Messages:
    2,308
    Joined:
    May 30, 2010
    Location:
    Pierre, SD.
    Agree with this.:tu Saw someone on here with pics. a year or two ago hunting in a winter wheat field with the ghilli and head rest set up and couldn't tell he was even there! Spot on with the bean fields also! We did hunt a bean field this late fall with above ground blinds that were mudded up but there was enough thatch left over after combining (which doesn't happen much) to fill in the blinds and it worked out great.
     
  8. webfoot78

    webfoot78 Elite Refuge Member

    Messages:
    2,612
    Joined:
    Sep 19, 2002
    Location:
    IL..where dead elephants rest
    On any given year I'll hunt 20-40 different fields. Different crops. From flat turbo till (shredded),heavily ripped/disked corn, to grass.

    I rarely get to shoot multiple days in the same field, it just doesn't work that way here. (However, I have places in northern IL that are totally traffic)

    I use a lot of different ways to hide. I have powerhunters rigged for Ripped ground, power hunters rigged to turbo till, dead zones rigged for stubble, and blinds rigged for just grass.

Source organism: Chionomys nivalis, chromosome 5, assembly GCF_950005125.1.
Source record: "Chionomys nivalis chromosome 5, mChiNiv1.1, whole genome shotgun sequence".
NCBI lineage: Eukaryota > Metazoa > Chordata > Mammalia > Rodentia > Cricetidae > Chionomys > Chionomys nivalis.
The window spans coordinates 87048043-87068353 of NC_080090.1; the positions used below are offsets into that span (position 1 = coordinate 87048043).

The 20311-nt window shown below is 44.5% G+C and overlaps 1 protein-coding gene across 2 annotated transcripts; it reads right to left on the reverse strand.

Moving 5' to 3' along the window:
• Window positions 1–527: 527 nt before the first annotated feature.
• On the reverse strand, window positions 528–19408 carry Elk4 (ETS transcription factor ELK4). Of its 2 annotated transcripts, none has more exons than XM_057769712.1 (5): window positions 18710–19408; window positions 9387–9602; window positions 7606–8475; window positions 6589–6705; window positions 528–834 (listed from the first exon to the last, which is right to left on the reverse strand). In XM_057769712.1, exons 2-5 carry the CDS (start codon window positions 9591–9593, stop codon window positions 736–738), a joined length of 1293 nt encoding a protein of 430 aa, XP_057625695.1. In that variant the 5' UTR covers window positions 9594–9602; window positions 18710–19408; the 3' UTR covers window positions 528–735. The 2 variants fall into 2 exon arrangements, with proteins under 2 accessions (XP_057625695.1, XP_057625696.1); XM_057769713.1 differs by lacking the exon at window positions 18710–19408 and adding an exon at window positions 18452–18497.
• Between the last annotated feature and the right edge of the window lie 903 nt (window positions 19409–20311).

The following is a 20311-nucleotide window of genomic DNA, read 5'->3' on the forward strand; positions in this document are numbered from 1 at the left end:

Pits aren't really an option for most of my hunts, so you learn to hide like a ninja with what you've got.
     
  9. chessydogs

    chessydogs Refuge Member

    Messages:
    92
    Joined:
    Oct 7, 2011
    Location:
    Maryland
    Have to agree that drilled winter wheat sucks to hide it. Better off moving an A frame into the field or hunting the edge. Broadcast wheat for covercrop works better. See if your farmer will leave a few passes of unmowed/turbotilled stalks across the field for you. Gives you some structure to blend in to.

    I would just as soon hunt a soybean field as corn. Put the layouts shoulder to shoulder and cover with raked bean stubble. Works great.
     
  10. WABBIT-SLAYER

    WABBIT-SLAYER Senior Refuge Member

    Messages:
    374
    Joined:
    Apr 18, 2005
    Location:
    Maryland
    We hunt out of an above ground blind made of plywood, brushed with reeds, tucked into a small island of trees/brush in a corn field. Works great most of the time.